June 2017
Volume 58, Issue 8
Open Access
ARVO Annual Meeting Abstract  |   June 2017
Cell Therapy Model of Diabetic Retinopathy Using Vascular Progenitor Cells Derived from Human iPSC
Author Affiliations & Notes
  • Tea Soon Park
    Pediatric Oncology, Johns Hopkins University, Baltimore, Maryland, United States
    Institute for Cell Engineering, Johns Hopkins University, Baltimore, Maryland, United States
  • Imran Ahmed Bhutto
    Wilmer Eye Institute, Johns Hopkins University, Baltimore, Maryland, United States
  • Ludovic Zimmerlin
    Pediatric Oncology, Johns Hopkins University, Baltimore, Maryland, United States
    Institute for Cell Engineering, Johns Hopkins University, Baltimore, Maryland, United States
  • Il Minn
    Department of Radiology, Johns Hopkins University, Baltimore, Maryland, United States
  • Nensi Ruzgar
    Pediatric Oncology, Johns Hopkins University, Baltimore, Maryland, United States
    Health Sciences, McMaster University, Toronto, Ontario, Canada
  • Martin Pomper
    Department of Radiology, Johns Hopkins University, Baltimore, Maryland, United States
  • Mary A Johnson
    Department of Ophthalmology, University of Maryland, Baltimore, Maryland, United States
  • Gerard A Lutty
    Wilmer Eye Institute, Johns Hopkins University, Baltimore, Maryland, United States
  • Elias Zambidis
    Pediatric Oncology, Johns Hopkins University, Baltimore, Maryland, United States
    Institute for Cell Engineering, Johns Hopkins University, Baltimore, Maryland, United States
  • Footnotes
    Commercial Relationships   Tea Soon Park, JHU (P); Imran Bhutto, None; Ludovic Zimmerlin, None; Il Minn, JHU (P); Nensi Ruzgar, None; Martin Pomper, JHU (P); Mary Johnson, None; Gerard Lutty, None; Elias Zambidis, JHU (P), Thermo Fisher Scientific (R)
  • Footnotes
    Support  NIH/NHLBI grant U01HL099775 (ETZ), NIH/NICHD grant R01HD082098 (ETZ), Maryland Stem Cell Research Fund (MSCRF) grants 2011-MSCRF-II-0008-00 (ETZ), 2007-MSCRF-II-0379-00 (ETZ), 2014-MSCRF-II-118153 (TSP), 2013-MSCRF-III-114936 (LZ), core NIH grants P30 CA006973 and EY01765
Investigative Ophthalmology & Visual Science June 2017, Vol.58, 4051. doi:
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    • Get Citation

      Tea Soon Park, Imran Ahmed Bhutto, Ludovic Zimmerlin, Il Minn, Nensi Ruzgar, Martin Pomper, Mary A Johnson, Gerard A Lutty, Elias Zambidis; Cell Therapy Model of Diabetic Retinopathy Using Vascular Progenitor Cells Derived from Human iPSC. Invest. Ophthalmol. Vis. Sci. 2017;58(8):4051.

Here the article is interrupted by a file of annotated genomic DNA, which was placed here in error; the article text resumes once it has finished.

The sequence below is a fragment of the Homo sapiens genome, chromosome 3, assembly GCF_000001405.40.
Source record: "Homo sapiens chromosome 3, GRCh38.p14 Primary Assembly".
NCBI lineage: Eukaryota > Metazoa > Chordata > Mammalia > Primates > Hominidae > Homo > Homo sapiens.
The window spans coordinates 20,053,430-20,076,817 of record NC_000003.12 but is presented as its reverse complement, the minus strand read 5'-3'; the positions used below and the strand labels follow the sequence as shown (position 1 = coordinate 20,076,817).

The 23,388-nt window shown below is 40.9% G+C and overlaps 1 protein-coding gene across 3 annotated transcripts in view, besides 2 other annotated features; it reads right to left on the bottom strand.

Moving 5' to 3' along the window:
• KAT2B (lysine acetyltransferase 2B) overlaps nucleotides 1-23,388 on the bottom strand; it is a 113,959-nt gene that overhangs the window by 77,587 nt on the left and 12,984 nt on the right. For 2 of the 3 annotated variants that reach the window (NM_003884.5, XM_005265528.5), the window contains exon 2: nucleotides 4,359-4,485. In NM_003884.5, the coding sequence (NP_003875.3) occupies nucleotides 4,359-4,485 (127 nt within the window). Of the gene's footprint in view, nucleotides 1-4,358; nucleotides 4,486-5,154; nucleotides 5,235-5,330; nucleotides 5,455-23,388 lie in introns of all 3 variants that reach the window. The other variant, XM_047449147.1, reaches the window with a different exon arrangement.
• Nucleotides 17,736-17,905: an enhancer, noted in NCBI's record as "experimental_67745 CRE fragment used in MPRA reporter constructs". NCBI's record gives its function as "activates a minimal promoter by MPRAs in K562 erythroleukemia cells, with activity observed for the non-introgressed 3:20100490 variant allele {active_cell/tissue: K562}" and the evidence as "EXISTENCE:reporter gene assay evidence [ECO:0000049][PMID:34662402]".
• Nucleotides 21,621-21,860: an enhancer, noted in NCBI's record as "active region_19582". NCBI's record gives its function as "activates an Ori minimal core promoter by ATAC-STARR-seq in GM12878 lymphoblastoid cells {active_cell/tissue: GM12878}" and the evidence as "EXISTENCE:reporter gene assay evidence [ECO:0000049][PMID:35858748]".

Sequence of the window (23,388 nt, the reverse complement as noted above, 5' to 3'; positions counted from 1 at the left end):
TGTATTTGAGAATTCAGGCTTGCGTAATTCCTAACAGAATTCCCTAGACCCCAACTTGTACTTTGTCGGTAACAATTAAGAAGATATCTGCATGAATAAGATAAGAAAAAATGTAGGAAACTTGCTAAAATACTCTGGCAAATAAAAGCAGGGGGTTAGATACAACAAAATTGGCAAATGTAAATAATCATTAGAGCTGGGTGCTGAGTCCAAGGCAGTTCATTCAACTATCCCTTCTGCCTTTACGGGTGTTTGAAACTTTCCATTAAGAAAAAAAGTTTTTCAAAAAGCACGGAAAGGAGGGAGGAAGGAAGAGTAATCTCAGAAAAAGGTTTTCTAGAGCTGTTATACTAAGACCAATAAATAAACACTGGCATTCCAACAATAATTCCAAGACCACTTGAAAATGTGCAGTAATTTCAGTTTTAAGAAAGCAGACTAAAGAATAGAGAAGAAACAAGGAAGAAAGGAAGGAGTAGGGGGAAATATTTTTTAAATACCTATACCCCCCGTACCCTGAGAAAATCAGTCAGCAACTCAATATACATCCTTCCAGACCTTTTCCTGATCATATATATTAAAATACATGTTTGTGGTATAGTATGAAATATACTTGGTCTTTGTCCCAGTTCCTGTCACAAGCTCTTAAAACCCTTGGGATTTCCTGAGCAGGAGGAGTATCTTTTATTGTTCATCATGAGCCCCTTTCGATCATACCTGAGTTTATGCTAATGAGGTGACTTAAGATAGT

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      © ARVO (1962-2015); The Authors (2016-present)

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Abstract

Purpose : Successful cellular therapy of diabetic vascular complications (DVC) will require novel sources of angiogenic progenitors that can sustain long-term functional recovery in a clinical setting. Since adult stem cell sources such as diabetic endothelial progenitor cells (D-EPC) have proven to be scarce or have impaired migration into the injury sites, human induced pluripotent stem cell (hiPSC) technology may offer unlimited amounts of embryonic vascular progenitor (VP) to repair ischemic diabetic tissues with clinically relevant and efficient protocols for reprogramming and differentiation.

Methods : To test this potential, we generated diabetic iPSC (D-iPSC) from skin fibroblasts of type-I diabetic patient using non-integrative episomal reprogramming system. Short exposure to a GSK3β inhibitor and ascorbic acid dramatically facilitated the reprogramming kinetics. Additionally, we recently developed novel chemical methods [LIF with GSK3β, ERK and tankyrase inhibitors (L3i)] that stably revert hPSC to a mouse ESC-like naïve state. We demonstrated that LIF-3i-reverted hPSC acquired transcriptomic, epigenetic, and signaling signatures of naïve-pluripotency, and significantly improved multi-lineage differentiation efficiencies with reduced lineage bias.

Results : This L3i reversion method was successfully applied to generating naïve D-iPSC to obtain higher quality of therapeutic VP. Primed- (traditional) and naïve-D-iPSC were compared for differentiation potential, vascular functional assays in vitro and in vivo. To investigate the regenerative capacity of iPSC-VP in a DVC-relevant model, we employed a streptozotocin (STZ) injected diabetic athymic nude rat model that exhibited hyperglycemia over 24 weeks and decreased retinal function as measured by electroretinography. Our preliminary results showed that injection of healthy hiPSC-VP into this diabetic rat model validated human cell capacity to migrate and engraft to injured sites. We are currently examining the engraftment of D-iPSC-VP, naïve-D-iPSC-VP, healthy cord blood- and fibroblast-iPSC-VP. Furthermore, intravitreous injection of hiPSC-VP expressing a luciferase transgene allowed detection of human cell migration using noninvasive live animal bioluminescent imaging.

Conclusions : This STZ-induced diabetic rat model provides a translational opportunity to evaluate the use of patient specific iPSC-VP for treatment of DVC.

This is an abstract that was submitted for the 2017 ARVO Annual Meeting, held in Baltimore, MD, May 7-11, 2017.

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